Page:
It’s not uncommon for me to lapse into the false identity of someone who has no power to shape the future. That’s obviously “false” because my wife’s and my sharing/saving/spending practices are potential future-shapers. Where we choose to place our financial assets is one way we can affect the changes we hope will dawn as this pandemic gradually recedes.
Because we want to assist organizations that assist those who are poor, we will contribute funds, foodstuffs and household items. Because we want to defeat the policies of the present Administration, we will donate money to progressive political campaigns. Because we want to keep our congregation financially stable, we will maintain our annual financial pledge.
Because we hope to help ensure our children’s future economic stability, we will keep adding to our savings accounts. Because we worry about increasing health costs, we’ll invest money (and time) in healthy lifestyle practices now.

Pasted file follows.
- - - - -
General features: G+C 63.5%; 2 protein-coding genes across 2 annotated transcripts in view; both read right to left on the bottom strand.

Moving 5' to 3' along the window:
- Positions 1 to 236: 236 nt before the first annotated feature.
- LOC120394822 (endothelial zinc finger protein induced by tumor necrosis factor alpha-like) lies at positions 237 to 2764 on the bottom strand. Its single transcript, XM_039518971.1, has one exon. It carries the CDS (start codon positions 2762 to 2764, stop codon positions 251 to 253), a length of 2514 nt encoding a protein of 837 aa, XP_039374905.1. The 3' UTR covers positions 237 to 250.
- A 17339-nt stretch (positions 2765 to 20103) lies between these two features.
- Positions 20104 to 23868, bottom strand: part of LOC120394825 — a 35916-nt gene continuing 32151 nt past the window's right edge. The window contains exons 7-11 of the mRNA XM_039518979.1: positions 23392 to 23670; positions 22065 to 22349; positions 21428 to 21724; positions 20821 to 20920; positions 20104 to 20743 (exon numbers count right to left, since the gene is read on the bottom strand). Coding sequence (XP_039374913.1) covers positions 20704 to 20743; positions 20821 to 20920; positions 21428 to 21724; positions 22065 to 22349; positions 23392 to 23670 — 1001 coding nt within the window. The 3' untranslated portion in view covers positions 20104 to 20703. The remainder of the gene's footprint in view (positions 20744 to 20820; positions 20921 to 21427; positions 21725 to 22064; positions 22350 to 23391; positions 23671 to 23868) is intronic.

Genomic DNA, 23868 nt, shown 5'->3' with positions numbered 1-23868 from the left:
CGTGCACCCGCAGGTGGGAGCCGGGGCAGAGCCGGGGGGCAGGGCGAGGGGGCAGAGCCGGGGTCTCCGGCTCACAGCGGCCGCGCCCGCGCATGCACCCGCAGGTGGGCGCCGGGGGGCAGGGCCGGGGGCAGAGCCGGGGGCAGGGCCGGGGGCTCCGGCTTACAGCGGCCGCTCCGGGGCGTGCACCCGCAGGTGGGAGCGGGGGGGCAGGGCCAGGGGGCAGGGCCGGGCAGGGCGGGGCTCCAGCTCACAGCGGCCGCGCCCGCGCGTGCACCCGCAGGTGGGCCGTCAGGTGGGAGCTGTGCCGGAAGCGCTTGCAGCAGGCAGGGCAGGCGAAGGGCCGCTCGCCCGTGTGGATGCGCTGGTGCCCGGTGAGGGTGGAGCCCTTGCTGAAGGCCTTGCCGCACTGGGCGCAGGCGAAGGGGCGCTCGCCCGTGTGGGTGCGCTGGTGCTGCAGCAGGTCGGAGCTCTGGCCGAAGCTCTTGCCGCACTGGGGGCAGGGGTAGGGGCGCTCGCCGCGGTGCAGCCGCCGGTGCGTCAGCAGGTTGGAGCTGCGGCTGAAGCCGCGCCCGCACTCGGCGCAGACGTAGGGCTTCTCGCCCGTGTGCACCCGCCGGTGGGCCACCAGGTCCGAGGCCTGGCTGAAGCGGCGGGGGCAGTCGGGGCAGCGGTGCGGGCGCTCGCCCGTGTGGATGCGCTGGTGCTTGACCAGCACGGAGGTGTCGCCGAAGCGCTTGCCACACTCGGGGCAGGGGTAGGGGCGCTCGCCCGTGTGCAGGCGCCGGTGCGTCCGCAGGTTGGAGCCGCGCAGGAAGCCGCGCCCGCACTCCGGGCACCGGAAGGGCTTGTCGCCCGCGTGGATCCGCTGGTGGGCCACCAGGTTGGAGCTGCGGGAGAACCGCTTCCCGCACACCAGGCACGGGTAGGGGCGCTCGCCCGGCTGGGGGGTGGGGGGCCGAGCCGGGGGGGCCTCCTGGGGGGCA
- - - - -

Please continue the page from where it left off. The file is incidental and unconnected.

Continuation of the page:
Because we want to help settle the world economy into a less-consumptive framework, we will purchase only what we need. Because certain companies are exemplary corporate citizens, we will buy their products. Because racial equity is important to us, we will patronize businesses owned by people of color. Because we want to stop the deterioration of the world’s climate, we will buy/use less plastic, drive fewer miles and refrain from over-warming or over-cooling our home.
We can see ourselves as part of the larger economy, one place where the future is shaped. Each of our financial decisions—sharing/saving/spending—provides power for change. However limited our resources, we can shepherd them carefully for maximum effect.
In doing so, we can set aside any notions of powerlessness, and we can be grateful for all our blessings.
And our future-shaping possibilities!